So begins The Queen, The Cambion, and Seven Others by Richard Bowes, a beautifully illustrated little book containing eight stories ranging from modern fairy tales and fantasy, to variations on myth and legends. The afterword by Mr. Bowes, "A Secret History of Small Books," enhances the overall reading experience.Myth is the sea on which the Fantasy story floats.
Legend is the wind that drives it.
Its place of birth is the Fairy Tale.
I read this magical little book and enjoyed all of Mr. Bowes' stories. Of course I have a few favorites, including "The Queen and the Cambion" in which Bowes takes events from the life of a historical figure, Queen Victoria of England, and incorporates a character from Arturian legend to create a magical modern fantasy tale. There is "The Lady of Wands" a magical fantasy with a fantastic narrator as the central character, and a whodunit with twists, turns and political undercurrents that can only take place when a story is set in the land of fairies. And the fantastic "The Progress of Solstice and Chance" with its soap opera style plot where the King of Winter and Queen of Summer marry and their child Solstice falls in love with Chance. I recommend all the stories, but today I'm going to focus my post on one story, a single Fairy Tale.
|Illustration by Gustave Dore, 1867|
Bowes' simple fairy tale gains complexity as the Witch invites her future apprentice to return the next day, alone, so she can tell her a different version of the fairy tale, one that is based on 'truthful' events. After the apprentice becomes the Witch, she in turn makes further revelations to her own apprentice and the reader. By the end, what began as a simple Fairy Tale with a handsome Prince and a happy ever after evolves into "a tale that not only entertains but teaches." Bowes' "Seven Smiles and Six Frowns" is an excellent example of the evolution of a fairy tale where modern insights are used by the narrator to enhance the listener's understanding but retaining the magic remains essential to complete the experience.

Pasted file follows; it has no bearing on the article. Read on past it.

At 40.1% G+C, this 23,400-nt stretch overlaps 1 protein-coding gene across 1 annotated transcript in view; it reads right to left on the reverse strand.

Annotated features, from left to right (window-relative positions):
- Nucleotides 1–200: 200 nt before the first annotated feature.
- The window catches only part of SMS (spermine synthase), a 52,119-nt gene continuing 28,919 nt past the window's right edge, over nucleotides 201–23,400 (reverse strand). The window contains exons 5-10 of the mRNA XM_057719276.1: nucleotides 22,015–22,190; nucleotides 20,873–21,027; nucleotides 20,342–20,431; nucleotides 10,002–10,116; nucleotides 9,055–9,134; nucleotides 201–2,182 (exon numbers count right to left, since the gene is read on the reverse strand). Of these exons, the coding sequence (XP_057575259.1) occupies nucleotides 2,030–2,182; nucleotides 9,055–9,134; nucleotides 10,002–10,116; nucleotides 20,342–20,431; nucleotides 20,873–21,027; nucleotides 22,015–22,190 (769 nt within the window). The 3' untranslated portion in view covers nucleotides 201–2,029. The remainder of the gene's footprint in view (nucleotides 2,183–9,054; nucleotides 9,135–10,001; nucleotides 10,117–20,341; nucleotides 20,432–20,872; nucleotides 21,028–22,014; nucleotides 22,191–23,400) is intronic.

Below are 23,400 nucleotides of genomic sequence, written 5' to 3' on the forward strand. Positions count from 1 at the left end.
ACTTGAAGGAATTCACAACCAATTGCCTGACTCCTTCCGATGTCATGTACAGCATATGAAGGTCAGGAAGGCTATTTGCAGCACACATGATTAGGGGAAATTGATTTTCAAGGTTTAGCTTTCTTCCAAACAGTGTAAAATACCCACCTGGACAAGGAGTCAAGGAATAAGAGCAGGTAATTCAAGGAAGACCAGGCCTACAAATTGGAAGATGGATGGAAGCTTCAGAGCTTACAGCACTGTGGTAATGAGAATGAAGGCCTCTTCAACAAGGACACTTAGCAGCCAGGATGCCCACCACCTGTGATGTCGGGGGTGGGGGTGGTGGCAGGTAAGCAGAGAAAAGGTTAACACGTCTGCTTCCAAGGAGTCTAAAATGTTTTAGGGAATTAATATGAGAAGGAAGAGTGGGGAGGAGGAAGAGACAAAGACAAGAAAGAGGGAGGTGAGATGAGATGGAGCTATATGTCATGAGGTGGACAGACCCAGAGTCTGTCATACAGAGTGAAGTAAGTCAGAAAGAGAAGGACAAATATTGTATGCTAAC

The collection includes “Seven Smiles and Six Frowns” a story of the evolution of a Fairy Tale; “The Cinnamon Cavalier,” a Fairy Tale variation a critic has called, “The Gingerbread Man, writ large,” and “The Margay’s Children” a modern take on a “Beastly Bridegroom” tale; “The Progress of Solstice and Chance,” with its complex sexual relations and invented pantheon of gods, the outrageous situation and characters of “The Bear Dresser’s Secret,” and the “The Lady of Wands,” set in a fairy/mortal demi-monde; and two Arthurian tales, “Sir Morgravain Speaks of Night Dragons and Other Things” and “The Queen and the Cambion” in which the eponymous queen, though famous, is not Guinevere.
|Once Upon A Time VII|
Series: Conversation Pieces
Publisher/Release Date: Aqueduct Press/February 26, 2013
Visit Richard Bowes here.